Advisor - Mrs. Foran

Monday, May 11, 2015

The Price of Music by Judy Capiral

I think it’s safe to say no one likes to pay money for things when we can get them for free, but when does paying money for something such as music become necessary? Nowadays, many people look for inexpensive or free sources of music, whether it be Pandora, Youtube, “legal” music downloading websites, or Spotify. Recently, I’ve been looking at some of my older playlists on Spotify and found that many of my music is no longer there. Delving further into this, I found that many musicians are removing their music from a once free music website. Why? In an article, “Taylor Swift Explains Why She’s Not On Spotify: Music Shouldn’t Be Free,” she explains why she did what she did. She says,
Music is art, and art is important and rare. Important, rare things are valuable. Valuable things should be paid for. It’s my opinion that music should not be free, and my prediction is that individual artists and their labels will someday decide what an album’s price point is. I hope they don’t underestimate themselves or undervalue their art.”
For a moment after I read this, I understood. An artist creates art, and art should be appreciated to the fullest and highest regard. However after a second, I realized I disagree. I may not be an artist, but I do believe that art can be appreciated by everyone. It’s frustrating to see a struggling artist not able to afford museum fare. Or a poor musician who doesn’t have money for a concert ticket. Art should be free to anyone who has enough respect for it. That being said, I realized how lucky we are to have free music available to us. I admit I have fallen under the spell of consumerism and spent a fair amount of money on Itunes gift cards numerous times, but I realize my mistake in all of this. Art should be free, as should music. Music is powerful, with its words and melodies embedding themselves in our heads and distracting us from our bustling, busy lifestyle. So why shouldn’t everyone be able to enjoy it? As for the artists, I understand how an album’s price point could affect their self-efficacy in music. To some, the value of a song is how much it’s actually worth. The music should speak for itself, not how much money it makes.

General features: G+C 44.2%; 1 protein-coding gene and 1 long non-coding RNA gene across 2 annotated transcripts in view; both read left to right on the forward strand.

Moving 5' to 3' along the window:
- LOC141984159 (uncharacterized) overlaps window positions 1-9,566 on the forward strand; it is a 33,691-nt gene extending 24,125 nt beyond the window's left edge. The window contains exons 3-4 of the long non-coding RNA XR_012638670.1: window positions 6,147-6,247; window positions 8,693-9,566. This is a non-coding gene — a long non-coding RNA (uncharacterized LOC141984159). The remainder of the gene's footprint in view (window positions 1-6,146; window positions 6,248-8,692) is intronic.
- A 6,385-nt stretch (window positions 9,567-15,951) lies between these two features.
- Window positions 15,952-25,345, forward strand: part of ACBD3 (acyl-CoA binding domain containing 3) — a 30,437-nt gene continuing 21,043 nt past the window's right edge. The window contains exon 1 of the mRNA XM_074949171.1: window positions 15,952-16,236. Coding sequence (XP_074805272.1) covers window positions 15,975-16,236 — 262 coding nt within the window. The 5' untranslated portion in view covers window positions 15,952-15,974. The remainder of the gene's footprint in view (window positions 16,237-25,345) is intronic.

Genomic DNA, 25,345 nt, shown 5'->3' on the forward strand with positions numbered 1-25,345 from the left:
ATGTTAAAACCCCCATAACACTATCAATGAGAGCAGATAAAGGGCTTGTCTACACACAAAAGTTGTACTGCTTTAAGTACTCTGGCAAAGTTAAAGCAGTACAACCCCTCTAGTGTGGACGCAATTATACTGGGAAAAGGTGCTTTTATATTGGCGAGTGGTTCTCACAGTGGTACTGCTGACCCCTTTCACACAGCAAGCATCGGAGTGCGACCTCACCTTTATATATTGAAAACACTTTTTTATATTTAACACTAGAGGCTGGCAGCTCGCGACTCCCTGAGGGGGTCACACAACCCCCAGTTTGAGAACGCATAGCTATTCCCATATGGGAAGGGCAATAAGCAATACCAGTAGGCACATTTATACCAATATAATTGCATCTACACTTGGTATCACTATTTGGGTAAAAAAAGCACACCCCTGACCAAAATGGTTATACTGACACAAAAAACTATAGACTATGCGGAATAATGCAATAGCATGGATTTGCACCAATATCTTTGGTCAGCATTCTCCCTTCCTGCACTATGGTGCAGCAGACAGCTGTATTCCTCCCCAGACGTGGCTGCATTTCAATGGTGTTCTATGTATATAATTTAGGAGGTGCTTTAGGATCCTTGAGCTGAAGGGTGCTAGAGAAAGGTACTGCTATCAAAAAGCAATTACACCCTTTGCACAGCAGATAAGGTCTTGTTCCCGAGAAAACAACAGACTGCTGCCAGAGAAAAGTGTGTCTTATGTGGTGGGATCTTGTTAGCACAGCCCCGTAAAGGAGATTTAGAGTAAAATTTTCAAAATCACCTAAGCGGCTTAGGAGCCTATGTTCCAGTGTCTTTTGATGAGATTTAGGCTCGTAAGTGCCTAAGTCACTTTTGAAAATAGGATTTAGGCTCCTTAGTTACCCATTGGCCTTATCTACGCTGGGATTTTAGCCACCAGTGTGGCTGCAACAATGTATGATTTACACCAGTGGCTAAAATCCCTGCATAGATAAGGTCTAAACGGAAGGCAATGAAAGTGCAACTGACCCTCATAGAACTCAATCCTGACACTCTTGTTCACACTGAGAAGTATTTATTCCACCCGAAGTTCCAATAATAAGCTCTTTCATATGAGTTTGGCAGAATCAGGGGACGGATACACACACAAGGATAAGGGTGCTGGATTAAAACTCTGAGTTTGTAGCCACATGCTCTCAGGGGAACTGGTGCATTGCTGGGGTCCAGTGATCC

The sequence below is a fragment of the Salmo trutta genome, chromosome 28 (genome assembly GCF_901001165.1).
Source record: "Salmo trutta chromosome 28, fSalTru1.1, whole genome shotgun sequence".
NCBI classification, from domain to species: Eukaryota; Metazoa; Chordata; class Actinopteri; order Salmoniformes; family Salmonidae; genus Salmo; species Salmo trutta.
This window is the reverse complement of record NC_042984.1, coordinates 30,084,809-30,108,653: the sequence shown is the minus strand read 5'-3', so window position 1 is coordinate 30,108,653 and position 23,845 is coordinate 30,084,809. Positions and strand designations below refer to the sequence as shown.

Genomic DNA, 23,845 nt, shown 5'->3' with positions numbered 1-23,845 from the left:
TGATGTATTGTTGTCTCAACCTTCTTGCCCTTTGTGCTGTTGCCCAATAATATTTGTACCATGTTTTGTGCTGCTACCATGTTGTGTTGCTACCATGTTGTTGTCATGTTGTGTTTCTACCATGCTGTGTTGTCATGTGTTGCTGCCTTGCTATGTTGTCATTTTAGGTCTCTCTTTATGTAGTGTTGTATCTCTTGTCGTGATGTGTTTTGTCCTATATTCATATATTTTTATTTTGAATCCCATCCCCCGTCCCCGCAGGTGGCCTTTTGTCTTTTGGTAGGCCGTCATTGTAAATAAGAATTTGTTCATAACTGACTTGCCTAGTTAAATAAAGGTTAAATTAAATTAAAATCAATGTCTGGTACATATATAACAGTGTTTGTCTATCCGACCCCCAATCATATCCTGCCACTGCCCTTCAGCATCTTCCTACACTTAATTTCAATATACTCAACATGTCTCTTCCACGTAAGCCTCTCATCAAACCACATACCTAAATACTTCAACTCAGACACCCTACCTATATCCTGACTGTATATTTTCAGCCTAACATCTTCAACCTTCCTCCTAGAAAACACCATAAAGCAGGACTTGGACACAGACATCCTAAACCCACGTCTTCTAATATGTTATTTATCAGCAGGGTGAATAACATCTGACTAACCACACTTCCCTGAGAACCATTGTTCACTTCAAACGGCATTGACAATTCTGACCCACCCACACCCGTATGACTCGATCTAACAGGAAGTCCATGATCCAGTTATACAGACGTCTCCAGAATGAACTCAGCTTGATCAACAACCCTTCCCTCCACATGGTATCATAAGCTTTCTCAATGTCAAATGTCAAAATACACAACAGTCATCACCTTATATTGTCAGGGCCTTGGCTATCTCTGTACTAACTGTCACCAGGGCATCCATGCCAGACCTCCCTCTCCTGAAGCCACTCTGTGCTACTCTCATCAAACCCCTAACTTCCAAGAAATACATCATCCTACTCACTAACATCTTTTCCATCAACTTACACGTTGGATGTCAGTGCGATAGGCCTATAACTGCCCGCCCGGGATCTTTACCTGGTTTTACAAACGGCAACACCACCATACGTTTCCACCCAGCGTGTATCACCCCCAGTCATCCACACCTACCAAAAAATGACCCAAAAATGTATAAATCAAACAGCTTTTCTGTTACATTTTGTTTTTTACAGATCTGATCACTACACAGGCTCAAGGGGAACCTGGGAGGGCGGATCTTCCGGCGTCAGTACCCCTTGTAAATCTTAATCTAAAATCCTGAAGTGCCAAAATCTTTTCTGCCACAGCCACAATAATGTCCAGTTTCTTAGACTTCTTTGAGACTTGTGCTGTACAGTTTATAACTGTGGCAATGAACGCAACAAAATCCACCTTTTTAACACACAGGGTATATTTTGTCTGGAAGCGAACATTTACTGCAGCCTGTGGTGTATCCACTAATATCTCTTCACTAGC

The article:

Tuesday, March 10, 2015

Sachem Arrows Marching Band goes to Disney

The Sachem Arrows marching band is led through the Disney parade by Judy Chapiral, Joe Albano, Darrin Palermo and Clair Haussner.

Wednesday, March 4, 2015

BIRDMAN or (The Unexpected Oscar Results) by Matt Mahler

             Birdman or (The Unexpected Virtue of Ignorance), directed by Alejandro G. Inarritu, won best picture at the Oscars a few days ago surprisingly. No, surprisingly doesn’t do it justice. Miraculously. I doubted it winning as soon as I saw it. It seemed to be leaning towards “too weird for it to win” and “not mainstream enough.” But, of course, that isn’t true now.
            When I first saw Birdman, I was dumbfounded. Starting off with the thunderous drums that drove the fast-paced, nonstop, emotional thrill-ride of a film, and ending with an ambiguous, high-flying, suicidal cliffhanger. It was a glorious experience. A cinematic triumph due to the technical difficulty that comes along with creating a feature length film that appears to be a single shot. It was filled with such high profile actors and actresses of Hollywood as Michael Keaton, Emma Stone, Edward Norton, Naomi Watts, Zach Galifianakis, Amy Ryan and Lindsay Duncan, who all gave immaculately raw performances (Keaton, Stone and Norton were all nominated, in their respected categories, for Oscars). It had an impeccably original, all percussion score by master drummer Antonio Sanchez. Not only did it have all these things. It had a compelling, rhythmic, driven, importantly artsy and unbearably real story.